It's like that with Christianity and meat consumption. Both were and are not only good for the people - and the earth. In the Old Testament, God famously calls us to “fill the earth, subdue it, and have dominion over the fish of the sea, over the birds of the sky, and over every beast that moves on the land.”
Now that's always a thing with biblical commands. While the topic of religion will fortunately always remain a question of faith, whether the world would look better if we were all atheists and agnostics, the question regarding the current mass consumption of meat is probably clear: it is simply bad.
Now a study from Cambridge has diagnosed a decline in meat consumption in Great Britain and attributed it to the influence of the country's Catholic bishops of all things. After a break of three decades, they brought an old tradition back into the catalog of virtues in 2011: the meat-free Friday.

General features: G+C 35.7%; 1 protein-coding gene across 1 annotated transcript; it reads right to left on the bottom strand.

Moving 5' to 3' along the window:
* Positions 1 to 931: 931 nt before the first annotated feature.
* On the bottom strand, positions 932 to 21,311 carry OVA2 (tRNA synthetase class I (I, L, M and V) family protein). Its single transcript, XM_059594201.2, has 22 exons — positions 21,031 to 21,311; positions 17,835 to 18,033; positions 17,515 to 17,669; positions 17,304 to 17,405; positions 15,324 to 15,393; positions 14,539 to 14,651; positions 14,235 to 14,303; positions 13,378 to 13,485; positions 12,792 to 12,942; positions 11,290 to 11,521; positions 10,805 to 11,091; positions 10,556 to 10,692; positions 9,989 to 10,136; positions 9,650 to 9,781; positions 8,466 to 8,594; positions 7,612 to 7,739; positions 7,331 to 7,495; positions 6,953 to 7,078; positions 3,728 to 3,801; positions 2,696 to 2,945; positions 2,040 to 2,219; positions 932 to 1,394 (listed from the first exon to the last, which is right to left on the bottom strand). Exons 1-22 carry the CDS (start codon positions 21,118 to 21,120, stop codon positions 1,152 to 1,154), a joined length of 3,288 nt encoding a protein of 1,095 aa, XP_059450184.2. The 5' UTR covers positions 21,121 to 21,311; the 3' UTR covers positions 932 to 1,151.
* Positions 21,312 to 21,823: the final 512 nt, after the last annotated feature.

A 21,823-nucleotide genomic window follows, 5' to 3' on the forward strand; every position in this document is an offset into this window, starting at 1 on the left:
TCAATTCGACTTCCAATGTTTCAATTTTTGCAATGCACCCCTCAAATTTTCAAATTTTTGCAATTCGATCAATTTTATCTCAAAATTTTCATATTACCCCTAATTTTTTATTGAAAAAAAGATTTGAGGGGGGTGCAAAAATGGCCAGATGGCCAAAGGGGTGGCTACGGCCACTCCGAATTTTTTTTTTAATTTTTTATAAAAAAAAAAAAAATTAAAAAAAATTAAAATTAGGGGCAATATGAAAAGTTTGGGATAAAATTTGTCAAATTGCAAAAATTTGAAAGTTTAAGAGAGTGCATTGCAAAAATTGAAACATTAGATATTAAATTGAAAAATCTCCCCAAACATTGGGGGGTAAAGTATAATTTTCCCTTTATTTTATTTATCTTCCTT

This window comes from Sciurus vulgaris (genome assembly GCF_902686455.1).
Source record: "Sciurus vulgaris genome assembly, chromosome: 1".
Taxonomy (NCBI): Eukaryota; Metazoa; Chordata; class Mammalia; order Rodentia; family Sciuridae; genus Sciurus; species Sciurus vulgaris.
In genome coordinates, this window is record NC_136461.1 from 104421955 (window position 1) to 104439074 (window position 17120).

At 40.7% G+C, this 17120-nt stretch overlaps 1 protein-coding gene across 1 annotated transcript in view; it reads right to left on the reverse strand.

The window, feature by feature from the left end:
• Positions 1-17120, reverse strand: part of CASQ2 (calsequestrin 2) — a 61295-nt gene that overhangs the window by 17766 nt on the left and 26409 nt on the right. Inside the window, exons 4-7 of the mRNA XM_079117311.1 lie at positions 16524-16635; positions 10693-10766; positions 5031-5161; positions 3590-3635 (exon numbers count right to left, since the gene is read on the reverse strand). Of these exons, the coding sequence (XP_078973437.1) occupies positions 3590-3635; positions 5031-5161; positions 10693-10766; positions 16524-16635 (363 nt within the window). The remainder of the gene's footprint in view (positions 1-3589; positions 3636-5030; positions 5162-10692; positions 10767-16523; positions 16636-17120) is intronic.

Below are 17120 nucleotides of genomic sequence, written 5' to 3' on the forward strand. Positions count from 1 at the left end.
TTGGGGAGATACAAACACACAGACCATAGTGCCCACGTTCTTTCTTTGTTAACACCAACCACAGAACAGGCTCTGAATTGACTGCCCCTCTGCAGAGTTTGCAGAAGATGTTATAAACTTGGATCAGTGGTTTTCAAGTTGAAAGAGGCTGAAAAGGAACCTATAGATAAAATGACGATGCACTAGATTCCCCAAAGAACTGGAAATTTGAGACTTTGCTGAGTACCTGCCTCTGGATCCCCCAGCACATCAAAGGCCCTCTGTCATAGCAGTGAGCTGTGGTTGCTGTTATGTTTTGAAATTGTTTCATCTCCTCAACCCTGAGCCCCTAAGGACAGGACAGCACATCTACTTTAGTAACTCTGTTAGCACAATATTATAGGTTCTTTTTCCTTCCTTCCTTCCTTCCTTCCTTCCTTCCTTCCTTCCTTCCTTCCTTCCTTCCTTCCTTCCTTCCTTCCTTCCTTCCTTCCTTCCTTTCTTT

A collective act of penance, a pointless PR stunt or a worthwhile contribution to saving the world? The scientists have dedicated themselves to the question and researched the behavior of ten percent of Britons, namely all Catholics. Survey data were compared to diet and social behavior.
The result is sobering for atheists and a celebration for believers: the power of the church is unbroken. The Brits gave up 875,000 meat meals a week, which saved 55,000 tons of CO₂ in one year alone. 41 percent no longer eat meat on Fridays, 55 percent try less. That would be enough to fly 82,000 people from London to New York and back over the course of a year.
And after a period of devastating scandals, we can now be happy that 21 million people in Germany have remained true to their church despite massive withdrawals from it. So now it's time for action! Bishops of Germany, speak a word of power!